When does a three-year-old debate about the citizenship of Holocaust victims become an emotional, historical and geopolitical quagmire garnering international media coverage?
When it involves the Auschwitz-Birkenau Memorial and Museum, perhaps the ultimate symbol of the Holocaust, and Poland and Russia, which are proponents of conflicting World War II narratives.
Russia says some 1 million victims from countries taken over by the Soviet Union under the Stalin-Hitler Pact were Soviet citizens, and demands that a Russian exhibit at the Auschwitz museum reflect this. The Poland-based museum is keeping the exhibit closed as the two sides battle it out, a conflict that analysts say mirrors a larger battle between the two countries.
The fracas began when an article this month in the Russian daily Kommersant stated that an exhibition on Soviet victims had been shut down by the Auschwitz museum — a closure that was “interpreted as a political action in Russia.”
In fact, the Russian government and the museum agreed to close the so-called Russian pavilion in 2003 for renovation. What Kommersant got right is that Russian officials and historians want some 1 million Holocaust victims counted as Soviet in the exhibition, and the museum objects.
As organized by Russian historians, the refurbished exhibit counts 3 million victims as Soviet. The dispute has indefinitely delayed the pavilion’s reopening.
Under their 1939-41 pact, Hitler and Stalin carved up Eastern Europe, with the Soviet Union taking over eastern Poland, parts of Romania and the Baltic nations. The museum counts the victims of these countries as belonging to their respective pre-Soviet national designations.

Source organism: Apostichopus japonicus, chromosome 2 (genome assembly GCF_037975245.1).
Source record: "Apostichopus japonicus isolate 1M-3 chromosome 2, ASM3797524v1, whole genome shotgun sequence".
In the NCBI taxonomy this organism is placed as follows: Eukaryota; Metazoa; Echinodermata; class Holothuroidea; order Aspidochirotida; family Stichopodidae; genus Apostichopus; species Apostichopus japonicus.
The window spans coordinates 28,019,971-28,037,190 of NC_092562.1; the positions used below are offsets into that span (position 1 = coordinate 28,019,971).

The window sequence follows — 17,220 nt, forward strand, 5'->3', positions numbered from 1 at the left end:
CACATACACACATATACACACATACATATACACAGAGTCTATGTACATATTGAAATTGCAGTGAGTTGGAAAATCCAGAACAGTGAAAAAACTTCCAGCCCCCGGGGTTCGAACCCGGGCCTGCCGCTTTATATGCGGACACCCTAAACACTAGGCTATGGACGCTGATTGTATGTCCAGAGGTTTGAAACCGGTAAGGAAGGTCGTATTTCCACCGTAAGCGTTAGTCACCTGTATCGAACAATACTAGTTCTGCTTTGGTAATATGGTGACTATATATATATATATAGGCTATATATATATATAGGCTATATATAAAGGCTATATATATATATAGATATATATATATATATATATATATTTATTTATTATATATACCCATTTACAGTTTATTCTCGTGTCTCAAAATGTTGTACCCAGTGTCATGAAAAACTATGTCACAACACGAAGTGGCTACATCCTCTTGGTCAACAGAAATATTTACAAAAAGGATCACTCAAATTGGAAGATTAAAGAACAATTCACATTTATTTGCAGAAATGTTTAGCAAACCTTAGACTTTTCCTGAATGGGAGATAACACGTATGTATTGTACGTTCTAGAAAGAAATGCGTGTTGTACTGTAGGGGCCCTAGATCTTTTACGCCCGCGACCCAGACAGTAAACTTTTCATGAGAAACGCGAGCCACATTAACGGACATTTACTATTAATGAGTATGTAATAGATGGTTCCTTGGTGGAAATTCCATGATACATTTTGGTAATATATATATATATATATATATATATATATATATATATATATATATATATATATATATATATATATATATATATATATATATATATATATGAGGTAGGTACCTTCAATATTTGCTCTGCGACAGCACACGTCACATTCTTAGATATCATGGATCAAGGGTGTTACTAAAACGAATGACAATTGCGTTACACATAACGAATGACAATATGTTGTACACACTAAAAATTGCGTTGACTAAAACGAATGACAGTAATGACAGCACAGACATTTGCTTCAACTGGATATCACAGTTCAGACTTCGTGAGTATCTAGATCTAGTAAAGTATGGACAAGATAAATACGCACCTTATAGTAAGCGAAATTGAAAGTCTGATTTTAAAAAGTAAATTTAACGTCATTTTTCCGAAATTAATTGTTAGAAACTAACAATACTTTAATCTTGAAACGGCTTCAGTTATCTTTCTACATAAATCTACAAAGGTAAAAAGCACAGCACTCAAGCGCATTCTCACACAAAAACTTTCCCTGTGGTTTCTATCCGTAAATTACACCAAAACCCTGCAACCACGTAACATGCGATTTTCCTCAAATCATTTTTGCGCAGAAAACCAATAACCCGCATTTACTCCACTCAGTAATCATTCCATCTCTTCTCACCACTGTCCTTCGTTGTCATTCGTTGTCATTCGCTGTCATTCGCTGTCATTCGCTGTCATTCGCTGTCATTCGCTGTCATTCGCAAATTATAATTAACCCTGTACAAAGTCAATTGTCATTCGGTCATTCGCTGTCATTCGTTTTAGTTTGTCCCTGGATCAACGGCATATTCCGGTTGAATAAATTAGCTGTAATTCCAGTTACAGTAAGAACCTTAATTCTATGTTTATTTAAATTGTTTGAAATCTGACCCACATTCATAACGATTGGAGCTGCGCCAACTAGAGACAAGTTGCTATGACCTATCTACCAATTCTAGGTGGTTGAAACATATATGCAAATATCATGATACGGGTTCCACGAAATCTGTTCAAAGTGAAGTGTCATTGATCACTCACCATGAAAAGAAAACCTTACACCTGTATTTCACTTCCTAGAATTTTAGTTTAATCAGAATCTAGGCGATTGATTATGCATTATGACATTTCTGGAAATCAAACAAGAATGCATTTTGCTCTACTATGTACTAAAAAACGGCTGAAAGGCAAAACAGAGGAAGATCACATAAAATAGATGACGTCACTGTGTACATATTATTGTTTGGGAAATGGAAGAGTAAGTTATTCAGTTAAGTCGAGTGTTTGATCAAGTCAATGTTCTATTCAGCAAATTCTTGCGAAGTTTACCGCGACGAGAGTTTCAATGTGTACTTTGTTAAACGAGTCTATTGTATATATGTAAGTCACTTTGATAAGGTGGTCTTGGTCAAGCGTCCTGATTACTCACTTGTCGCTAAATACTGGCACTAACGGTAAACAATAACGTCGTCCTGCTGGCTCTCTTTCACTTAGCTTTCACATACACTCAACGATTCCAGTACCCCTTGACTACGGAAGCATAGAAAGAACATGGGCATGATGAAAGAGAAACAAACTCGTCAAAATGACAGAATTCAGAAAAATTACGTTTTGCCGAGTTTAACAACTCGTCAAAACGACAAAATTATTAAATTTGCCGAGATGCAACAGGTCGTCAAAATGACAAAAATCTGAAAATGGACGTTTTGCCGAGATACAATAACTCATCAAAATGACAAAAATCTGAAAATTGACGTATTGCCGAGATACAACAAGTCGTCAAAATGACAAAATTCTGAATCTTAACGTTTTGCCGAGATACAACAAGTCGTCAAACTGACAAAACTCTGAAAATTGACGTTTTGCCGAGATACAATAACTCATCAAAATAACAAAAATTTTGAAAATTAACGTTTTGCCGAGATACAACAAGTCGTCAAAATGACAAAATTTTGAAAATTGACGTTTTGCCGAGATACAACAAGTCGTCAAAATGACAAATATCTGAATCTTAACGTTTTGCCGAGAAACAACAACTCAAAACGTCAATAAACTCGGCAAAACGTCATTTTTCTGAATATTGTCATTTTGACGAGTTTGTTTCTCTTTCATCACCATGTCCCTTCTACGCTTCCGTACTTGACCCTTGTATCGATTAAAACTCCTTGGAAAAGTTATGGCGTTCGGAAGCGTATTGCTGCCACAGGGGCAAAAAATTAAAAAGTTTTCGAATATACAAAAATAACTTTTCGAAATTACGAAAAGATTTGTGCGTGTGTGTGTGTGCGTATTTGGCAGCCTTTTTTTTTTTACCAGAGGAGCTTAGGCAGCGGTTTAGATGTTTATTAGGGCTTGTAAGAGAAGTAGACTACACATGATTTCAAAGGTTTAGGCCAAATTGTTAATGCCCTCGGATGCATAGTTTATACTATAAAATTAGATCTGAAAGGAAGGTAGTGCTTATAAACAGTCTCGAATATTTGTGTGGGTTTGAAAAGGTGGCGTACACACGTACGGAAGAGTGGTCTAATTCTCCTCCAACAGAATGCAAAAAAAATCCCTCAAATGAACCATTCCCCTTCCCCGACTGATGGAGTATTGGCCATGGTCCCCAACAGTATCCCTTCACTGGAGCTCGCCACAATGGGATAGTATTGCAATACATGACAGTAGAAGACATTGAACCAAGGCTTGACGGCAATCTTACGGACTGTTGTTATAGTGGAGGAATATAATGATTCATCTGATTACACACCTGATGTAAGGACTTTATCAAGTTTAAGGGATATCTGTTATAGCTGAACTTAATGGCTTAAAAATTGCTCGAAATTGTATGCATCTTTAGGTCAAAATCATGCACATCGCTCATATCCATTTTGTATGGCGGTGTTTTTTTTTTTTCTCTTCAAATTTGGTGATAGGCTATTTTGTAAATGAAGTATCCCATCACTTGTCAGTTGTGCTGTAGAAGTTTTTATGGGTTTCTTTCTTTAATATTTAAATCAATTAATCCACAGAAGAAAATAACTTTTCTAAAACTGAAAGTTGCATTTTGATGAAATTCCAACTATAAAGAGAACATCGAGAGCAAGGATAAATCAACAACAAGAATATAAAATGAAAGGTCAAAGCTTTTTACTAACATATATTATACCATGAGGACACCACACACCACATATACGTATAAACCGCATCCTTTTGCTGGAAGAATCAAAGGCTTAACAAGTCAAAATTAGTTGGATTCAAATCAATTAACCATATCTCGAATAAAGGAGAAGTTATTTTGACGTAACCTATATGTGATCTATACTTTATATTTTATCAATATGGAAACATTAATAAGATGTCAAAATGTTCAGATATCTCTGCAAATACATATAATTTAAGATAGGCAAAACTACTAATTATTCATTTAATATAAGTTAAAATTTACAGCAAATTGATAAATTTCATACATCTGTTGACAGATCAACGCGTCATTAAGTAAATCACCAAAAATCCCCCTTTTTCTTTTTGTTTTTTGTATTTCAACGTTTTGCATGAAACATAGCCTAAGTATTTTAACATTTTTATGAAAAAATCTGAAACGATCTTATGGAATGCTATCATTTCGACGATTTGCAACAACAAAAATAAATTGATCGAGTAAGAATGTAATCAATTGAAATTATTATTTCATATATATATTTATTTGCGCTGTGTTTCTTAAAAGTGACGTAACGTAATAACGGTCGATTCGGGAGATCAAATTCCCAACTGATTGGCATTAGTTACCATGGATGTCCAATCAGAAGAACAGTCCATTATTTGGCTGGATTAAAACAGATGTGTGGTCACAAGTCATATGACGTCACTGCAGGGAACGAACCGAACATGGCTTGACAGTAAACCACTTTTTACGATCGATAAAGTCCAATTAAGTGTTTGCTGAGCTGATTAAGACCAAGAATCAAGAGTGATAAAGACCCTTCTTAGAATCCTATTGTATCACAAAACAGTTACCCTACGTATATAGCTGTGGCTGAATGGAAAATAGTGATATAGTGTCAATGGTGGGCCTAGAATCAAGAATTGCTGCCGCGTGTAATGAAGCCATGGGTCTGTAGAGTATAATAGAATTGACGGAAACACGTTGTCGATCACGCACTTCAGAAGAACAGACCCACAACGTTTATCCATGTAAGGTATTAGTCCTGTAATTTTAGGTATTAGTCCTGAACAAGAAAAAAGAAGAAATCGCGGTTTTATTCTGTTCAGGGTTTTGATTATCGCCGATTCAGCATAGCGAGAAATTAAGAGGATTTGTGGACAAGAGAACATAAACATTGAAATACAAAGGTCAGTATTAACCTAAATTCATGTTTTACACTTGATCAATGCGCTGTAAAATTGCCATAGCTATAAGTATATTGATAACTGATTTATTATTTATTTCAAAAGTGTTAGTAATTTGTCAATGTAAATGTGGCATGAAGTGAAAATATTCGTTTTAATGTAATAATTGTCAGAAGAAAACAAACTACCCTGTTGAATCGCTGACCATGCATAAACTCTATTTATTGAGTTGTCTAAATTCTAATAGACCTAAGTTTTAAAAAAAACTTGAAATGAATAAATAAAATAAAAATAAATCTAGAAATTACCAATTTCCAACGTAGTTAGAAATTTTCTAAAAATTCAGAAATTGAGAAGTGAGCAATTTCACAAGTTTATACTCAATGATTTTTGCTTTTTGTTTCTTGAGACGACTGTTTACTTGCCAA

Following the Komersant article, Russians and Poles traded barbs.
“The memory of the victims of Auschwitz should not be caught up in historical and political speculation,” Russia’s Foreign Ministry said.
Wladyslaw Bartoszewski, the Polish president of the International Auschwitz Council, announced zero tolerance for “an exhibition which misrepresents history based on the criteria of the Stalinist period.”
For weeks, the dispute has caught the attention of hundreds of bloggers and major newspapers, with analysts casting the conflict as part of larger tensions between the two countries.
“Russia has awful relations with some countries. Poland is the worst,” explained Bobo Lo, an analyst on Russian affairs for the London-based Chatham House think tank.
Russia has been increasingly suspicious of its former Eastern bloc neighbors since they joined the European Union and NATO. But Russian President Vladimir Putin’s intense nationalism has been rivaled by the populist positions of Poland’s twin leaders, Prime Minister Jaroslav Kaczynski and President Lech Kaczynski.
“The Auschwitz problem was absolutely typical,” Lo said. “The Kremlin wants to make Poland look unreasonable to other members in the European Union, particularly to Germany, and will seize on any historical move and make a fuss over it.”
Poland recently blocked negotiations between the European Union and Russia over the renewal of a 10-year economic cooperation agreement due to displeasure with a Russian embargo of Polish meat. Poland also is furious that a planned German-Russian gas pipeline will bypass Polish territory.